- Conversational Skills. Since maiko is still training, she would speak less and usually nods or smiles during a conversation. On the other hand, a geiko is an expert on initiating and maintaining a conversation in any circumstance. A geisha would know what kind of conversations make patrons feel calm, relaxed, or happy.
- Cultural Skills. Maiko would attend the dance school every day and practice shamisen playing until she perfects the skill. Geiko is a professional who can dance, play shamisen, and perform tea ceremonies. The reason that the training takes so long is that the geisha dance to different themes and songs almost every month as seasons and festivals pass by. In Kyoto, each geisha district specializes in different musical instruments and different Tea ceremony styles. So, it is not true that all geisha could play any kind of instrument.
The outfit of a maiko is colorful and vibrant that reflects her youth and purity.
- White Face Powder . First of all, contrary to the common belief, neither geiko nor maiko wear white makeup all the time. However, when they do, there are differences. Geiko would have a completely white face, while maiko has a little space between the hairline and white powdered skin. The reason why geiko and maiko put on the white makeup is to be seen clearly when the room is dark. This practice traces back to the past when there was no electricity yet.
- Lips. Geiko colors both of her lips red while maiko, especially junior maiko color only the lower lip red. Senior and junior maiko have different lip make up patterns.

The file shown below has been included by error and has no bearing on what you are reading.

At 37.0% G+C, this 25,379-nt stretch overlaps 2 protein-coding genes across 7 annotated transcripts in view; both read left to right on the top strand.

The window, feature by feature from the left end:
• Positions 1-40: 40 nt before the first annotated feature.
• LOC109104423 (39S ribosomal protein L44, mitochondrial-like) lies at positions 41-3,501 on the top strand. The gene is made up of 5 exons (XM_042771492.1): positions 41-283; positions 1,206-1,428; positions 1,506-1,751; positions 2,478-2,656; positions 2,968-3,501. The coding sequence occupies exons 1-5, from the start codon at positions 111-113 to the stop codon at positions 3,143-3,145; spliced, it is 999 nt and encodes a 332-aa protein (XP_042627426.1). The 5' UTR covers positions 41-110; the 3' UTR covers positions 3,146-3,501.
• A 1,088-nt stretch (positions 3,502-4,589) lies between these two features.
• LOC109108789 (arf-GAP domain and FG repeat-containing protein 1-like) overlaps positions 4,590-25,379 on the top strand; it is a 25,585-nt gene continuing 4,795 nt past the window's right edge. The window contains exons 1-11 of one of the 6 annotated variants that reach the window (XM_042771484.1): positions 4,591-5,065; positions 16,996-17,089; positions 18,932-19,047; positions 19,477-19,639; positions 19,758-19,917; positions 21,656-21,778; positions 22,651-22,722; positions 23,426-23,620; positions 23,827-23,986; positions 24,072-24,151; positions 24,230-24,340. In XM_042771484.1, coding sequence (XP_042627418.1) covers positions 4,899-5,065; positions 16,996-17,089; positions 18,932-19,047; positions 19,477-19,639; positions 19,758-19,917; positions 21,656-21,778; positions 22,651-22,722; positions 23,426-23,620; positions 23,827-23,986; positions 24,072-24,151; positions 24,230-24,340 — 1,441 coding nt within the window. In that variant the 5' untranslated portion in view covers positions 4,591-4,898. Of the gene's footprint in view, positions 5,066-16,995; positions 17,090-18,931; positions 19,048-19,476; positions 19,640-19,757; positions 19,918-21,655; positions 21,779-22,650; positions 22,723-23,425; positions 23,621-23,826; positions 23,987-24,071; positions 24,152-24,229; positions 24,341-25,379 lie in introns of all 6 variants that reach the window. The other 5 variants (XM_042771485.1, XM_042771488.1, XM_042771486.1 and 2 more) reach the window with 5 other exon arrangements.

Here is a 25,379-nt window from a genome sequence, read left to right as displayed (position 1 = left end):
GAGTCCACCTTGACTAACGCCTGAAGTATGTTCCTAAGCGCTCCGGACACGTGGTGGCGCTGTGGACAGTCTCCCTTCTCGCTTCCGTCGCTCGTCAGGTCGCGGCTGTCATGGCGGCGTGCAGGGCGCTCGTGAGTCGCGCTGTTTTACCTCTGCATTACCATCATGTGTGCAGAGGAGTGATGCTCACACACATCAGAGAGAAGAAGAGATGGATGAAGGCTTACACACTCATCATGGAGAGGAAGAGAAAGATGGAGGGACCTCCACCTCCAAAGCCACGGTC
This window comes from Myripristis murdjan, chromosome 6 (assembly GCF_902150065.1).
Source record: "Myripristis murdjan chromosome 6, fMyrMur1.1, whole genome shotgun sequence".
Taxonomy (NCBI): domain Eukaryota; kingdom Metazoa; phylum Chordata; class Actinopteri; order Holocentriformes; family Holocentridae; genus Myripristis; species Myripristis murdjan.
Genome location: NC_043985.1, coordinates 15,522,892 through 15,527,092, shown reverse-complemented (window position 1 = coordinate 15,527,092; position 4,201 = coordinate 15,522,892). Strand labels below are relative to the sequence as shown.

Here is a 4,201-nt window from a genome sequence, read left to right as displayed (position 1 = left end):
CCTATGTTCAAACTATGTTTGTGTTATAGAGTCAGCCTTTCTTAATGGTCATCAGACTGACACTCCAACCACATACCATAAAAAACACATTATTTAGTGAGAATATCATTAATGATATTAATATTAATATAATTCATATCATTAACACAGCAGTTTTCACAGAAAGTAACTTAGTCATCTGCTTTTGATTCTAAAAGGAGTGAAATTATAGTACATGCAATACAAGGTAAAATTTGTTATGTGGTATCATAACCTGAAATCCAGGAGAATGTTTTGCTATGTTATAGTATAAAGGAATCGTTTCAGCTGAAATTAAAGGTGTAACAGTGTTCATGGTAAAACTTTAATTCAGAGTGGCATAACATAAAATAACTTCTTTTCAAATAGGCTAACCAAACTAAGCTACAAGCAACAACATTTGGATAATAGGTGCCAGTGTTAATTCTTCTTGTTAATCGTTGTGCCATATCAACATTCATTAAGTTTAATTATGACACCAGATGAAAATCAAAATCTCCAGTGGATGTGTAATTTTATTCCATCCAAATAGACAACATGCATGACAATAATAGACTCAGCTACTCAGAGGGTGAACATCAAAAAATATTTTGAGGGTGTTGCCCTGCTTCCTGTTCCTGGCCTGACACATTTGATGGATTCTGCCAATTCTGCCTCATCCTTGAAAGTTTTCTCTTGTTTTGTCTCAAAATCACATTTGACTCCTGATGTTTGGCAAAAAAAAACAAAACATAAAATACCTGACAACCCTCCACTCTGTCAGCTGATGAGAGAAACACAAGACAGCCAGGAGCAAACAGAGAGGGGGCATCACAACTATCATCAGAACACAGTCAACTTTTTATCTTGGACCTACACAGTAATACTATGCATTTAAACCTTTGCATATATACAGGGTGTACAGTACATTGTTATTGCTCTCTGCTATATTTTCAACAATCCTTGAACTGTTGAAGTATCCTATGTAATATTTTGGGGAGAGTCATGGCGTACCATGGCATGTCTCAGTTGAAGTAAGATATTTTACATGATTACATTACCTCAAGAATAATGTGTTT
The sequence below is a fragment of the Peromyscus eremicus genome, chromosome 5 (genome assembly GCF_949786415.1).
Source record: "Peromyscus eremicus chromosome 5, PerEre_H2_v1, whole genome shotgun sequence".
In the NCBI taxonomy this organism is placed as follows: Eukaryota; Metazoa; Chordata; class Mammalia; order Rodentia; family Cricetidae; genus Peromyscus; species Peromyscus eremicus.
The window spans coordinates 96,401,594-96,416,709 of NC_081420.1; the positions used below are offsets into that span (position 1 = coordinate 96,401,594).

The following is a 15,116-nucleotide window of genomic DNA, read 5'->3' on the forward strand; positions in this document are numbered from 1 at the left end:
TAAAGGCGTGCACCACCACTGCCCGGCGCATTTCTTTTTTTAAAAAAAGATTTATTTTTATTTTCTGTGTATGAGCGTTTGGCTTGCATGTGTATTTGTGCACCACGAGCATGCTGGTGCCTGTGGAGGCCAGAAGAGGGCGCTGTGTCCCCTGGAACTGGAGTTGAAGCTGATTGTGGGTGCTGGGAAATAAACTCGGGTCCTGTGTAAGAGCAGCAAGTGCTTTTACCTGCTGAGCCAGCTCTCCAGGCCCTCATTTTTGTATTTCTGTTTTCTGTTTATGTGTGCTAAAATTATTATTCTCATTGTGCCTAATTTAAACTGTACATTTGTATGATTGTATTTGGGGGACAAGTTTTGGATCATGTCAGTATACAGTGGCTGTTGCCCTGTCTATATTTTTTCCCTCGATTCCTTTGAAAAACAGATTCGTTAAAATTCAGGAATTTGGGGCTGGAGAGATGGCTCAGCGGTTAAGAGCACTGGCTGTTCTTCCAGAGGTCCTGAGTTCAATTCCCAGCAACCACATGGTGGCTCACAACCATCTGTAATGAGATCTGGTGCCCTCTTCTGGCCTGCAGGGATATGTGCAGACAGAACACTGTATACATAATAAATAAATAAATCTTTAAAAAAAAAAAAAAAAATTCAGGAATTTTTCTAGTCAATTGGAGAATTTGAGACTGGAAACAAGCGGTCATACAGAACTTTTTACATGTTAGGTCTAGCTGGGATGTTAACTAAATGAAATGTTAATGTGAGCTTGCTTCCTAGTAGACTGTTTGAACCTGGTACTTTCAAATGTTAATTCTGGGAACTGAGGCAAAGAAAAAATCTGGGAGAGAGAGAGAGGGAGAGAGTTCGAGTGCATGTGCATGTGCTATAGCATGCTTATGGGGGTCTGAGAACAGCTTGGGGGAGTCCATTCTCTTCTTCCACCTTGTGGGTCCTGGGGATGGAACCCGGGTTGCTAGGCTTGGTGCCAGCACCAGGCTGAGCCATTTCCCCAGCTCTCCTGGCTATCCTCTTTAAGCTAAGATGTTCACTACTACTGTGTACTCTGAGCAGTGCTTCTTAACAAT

- Red Eye Makeup. Maiko have distinctive red makeup around the eyes, while this redness is less emphasized for geiko. The red makeup around the eyes is often tied to the kabuki tradition, who often uses white, red, and black colors to be visible to the audience members who may be watching from a distance.
- Pink Blush. Maiko have some pink blush on their cheeks while the geiko do not. The idea is that maiko always look young and pure.
- The maiko prepares her skin before putting on makeup. She washes her face thoroughly and removes any products or residue. She then brushes or wets her eyebrows to make them stay flat and in shape while putting on makeup. Professional maikos use a mixture called bintsuke abura on their skin and eyebrows, so the foundation attaches better. Maikos recommend putting their hair up now to prevent it from being covered in products and spoil the flawless appearance.
- In the early times, lead was used to make white foundation or shironuri. Nowadays, white cosmetic powder or more traditional rice powder is the go-to. Kabuki oshiroi foundation packs can even now be purchased to make the foundation application process easy. Traditionally, the powder would need to be ground and mixed with water until it becomes a consistent paste. More modern ingredients mean that making the paste can be simplified. Once the white foundation paste has the correct consistency, the maiko applies it to all her facial areas. Many maikos use traditional hake brushes for this process, but cosmetic sponges work as well.